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UK Comms Review Published as Public Broadband Funding Tops £1.6bn

Tuesday, Jul 30th, 2013 (1:56 pm) - Score 329

The government has today published a new policy paper for its much delayed Communications Bill which, among other things, sets out new powers to help Ofcom regulate the internet, telecoms and media sectors. Everything from tackling online piracy to the national broadband rollout is covered.

The original bill, which was first announced during mid-2011 (here), began its life alongside a “wide-ranging review” of the 2003 Communications Act. The first Draft was originally expected to be published before April 2013 but various delays with different proposals (e.g. ISP porn filters, measures to tackle internet piracy etc.) conspired to push it back.

As expected today’s paper broadly regurgitates all the government’s various policy announcements from the past few months and as a result there’s not a great deal of fresh content to be found within its 52 pages (quite short by government standards). But it’s arguably what the paper doesn’t include that might be of most interest.

For example, the once mooted Voluntary Code that would have required big broadband ISPs to block 100+ of the most prolific internet piracy facilitating websites now appears to be off the table because the government are satisfied that the court order (injunction) process appears to be working well. But some changes have been proposed to speed this up.

Comms Bill Review – Site Blocking

Copyright owners are now increasingly using s97A of the Copyright, Designs and Patents Act 1988 to tackle infringing sites by seeking injunctions that require ISPs to block access, for example, to The Pirate Bay.

This takes time and money, but with more cases the court procedure is becoming increasingly streamlined, and that means that we have been able to announce that we will remove legislation that largely duplicates these provisions from the statute book.”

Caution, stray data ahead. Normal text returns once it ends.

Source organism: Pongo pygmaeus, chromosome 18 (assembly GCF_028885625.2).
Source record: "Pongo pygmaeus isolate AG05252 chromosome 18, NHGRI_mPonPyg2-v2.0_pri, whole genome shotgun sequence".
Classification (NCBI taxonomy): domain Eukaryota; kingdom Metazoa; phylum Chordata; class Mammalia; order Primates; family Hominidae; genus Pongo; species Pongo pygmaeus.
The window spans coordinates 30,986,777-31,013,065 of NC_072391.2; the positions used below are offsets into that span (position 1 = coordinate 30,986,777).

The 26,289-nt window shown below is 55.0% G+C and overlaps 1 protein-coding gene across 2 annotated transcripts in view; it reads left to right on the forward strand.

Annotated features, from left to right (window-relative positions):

Elsewhere the paper calls for Ofcom to ensure that ISPs make their Traffic Management policies more transparent and warns that the regulator could, if necessary, use its statutory powers to require that internet providers make their policies more transparent (research is currently being conducted to help inform this decision).

As expected the paper also warns that it will “legislate to give Ofcom a duty to ensure a consistent and effective experience for consumers switching between bundles“, which again isn’t surprising since Ofcom will this summer post their proposals for an easier broadband and phone switching process (here).

The recent proposals for ISPs and 90% of public wifi operators to adopt network-level filters, which would be used to block porn and other “adult content” online (here), have also been included but we couldn’t see anything new beyond what has already been reported.

One final aspect of interest might be the claim that £1.6 billion of public funds have so far been committed to “support private investment and extend superfast broadband to 95% of UK premises by 2017“, which is curiously a lot higher than the recent figure of £1.2bn from the government’s latest Spending Review (here).

After a bit of digging though we noted that the £1.6bn actually included funding from the central government, devolved administrations and crucially also local authorities (e.g. match funding commitments from councils). The latter reflects most of the Broadband Delivery UK (BDUK) contracts that have been announced so far (more than a quarter of these have yet to be signed but they should be done within the next few months).

The full policy statement can be read below but, as we state above, it should really be taken more as a summary of what we already know from recent announcements. Under the original plans the government hoped to get its Comms Bill (not to be confused with the Home Offices separate and semi-defunct Comms Data Bill [internet snooping]) implemented by 2015 and it would then support the sector for the next 10 years or more.

The Comms Bill Policy Paper (PDF)

By Mark Jackson
Mark is a professional technology writer, IT consultant and computer engineer from Dorset (England), he also founded ISPreview in 1999 and enjoys analysing the latest telecoms and broadband developments. Find me on X (Twitter), Mastodon, Facebook and .
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